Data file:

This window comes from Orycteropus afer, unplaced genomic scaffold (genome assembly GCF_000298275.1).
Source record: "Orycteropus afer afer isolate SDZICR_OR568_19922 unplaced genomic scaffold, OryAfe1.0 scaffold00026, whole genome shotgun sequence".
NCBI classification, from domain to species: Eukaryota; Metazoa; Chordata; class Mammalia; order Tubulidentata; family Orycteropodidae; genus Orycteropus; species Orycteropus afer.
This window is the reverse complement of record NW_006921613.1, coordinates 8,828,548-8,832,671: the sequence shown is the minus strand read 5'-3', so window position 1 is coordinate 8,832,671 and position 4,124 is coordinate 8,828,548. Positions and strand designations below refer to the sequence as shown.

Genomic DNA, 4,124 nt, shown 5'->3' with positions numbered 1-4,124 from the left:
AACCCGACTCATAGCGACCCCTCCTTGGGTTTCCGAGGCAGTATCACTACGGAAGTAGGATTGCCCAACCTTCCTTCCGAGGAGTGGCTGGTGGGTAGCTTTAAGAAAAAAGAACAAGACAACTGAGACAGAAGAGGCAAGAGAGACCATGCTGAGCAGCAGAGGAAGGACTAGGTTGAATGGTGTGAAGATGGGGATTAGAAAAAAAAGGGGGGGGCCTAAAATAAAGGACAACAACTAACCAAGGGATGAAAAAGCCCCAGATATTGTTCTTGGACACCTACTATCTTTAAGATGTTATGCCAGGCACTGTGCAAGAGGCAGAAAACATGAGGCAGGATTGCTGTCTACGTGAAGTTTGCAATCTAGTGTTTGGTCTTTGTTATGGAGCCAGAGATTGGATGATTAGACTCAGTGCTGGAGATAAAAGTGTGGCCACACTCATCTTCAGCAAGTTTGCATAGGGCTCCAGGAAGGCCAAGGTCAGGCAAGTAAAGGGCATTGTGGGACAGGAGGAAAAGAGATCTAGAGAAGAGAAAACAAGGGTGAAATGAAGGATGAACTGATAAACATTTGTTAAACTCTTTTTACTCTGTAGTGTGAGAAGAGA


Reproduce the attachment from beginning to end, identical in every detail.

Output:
This window comes from Orycteropus afer, unplaced genomic scaffold (genome assembly GCF_000298275.1).
Source record: "Orycteropus afer afer isolate SDZICR_OR568_19922 unplaced genomic scaffold, OryAfe1.0 scaffold00026, whole genome shotgun sequence".
NCBI classification, from domain to species: Eukaryota; Metazoa; Chordata; class Mammalia; order Tubulidentata; family Orycteropodidae; genus Orycteropus; species Orycteropus afer.
This window is the reverse complement of record NW_006921613.1, coordinates 8,828,548-8,832,671: the sequence shown is the minus strand read 5'-3', so window position 1 is coordinate 8,832,671 and position 4,124 is coordinate 8,828,548. Positions and strand designations below refer to the sequence as shown.

Genomic DNA, 4,124 nt, shown 5'->3' with positions numbered 1-4,124 from the left:
AACCCGACTCATAGCGACCCCTCCTTGGGTTTCCGAGGCAGTATCACTACGGAAGTAGGATTGCCCAACCTTCCTTCCGAGGAGTGGCTGGTGGGTAGCTTTAAGAAAAAAGAACAAGACAACTGAGACAGAAGAGGCAAGAGAGACCATGCTGAGCAGCAGAGGAAGGACTAGGTTGAATGGTGTGAAGATGGGGATTAGAAAAAAAAGGGGGGGGCCTAAAATAAAGGACAACAACTAACCAAGGGATGAAAAAGCCCCAGATATTGTTCTTGGACACCTACTATCTTTAAGATGTTATGCCAGGCACTGTGCAAGAGGCAGAAAACATGAGGCAGGATTGCTGTCTACGTGAAGTTTGCAATCTAGTGTTTGGTCTTTGTTATGGAGCCAGAGATTGGATGATTAGACTCAGTGCTGGAGATAAAAGTGTGGCCACACTCATCTTCAGCAAGTTTGCATAGGGCTCCAGGAAGGCCAAGGTCAGGCAAGTAAAGGGCATTGTGGGACAGGAGGAAAAGAGATCTAGAGAAGAGAAAACAAGGGTGAAATGAAGGATGAACTGATAAACATTTGTTAAACTCTTTTTACTCTGTAGTGTGAGAAGAGA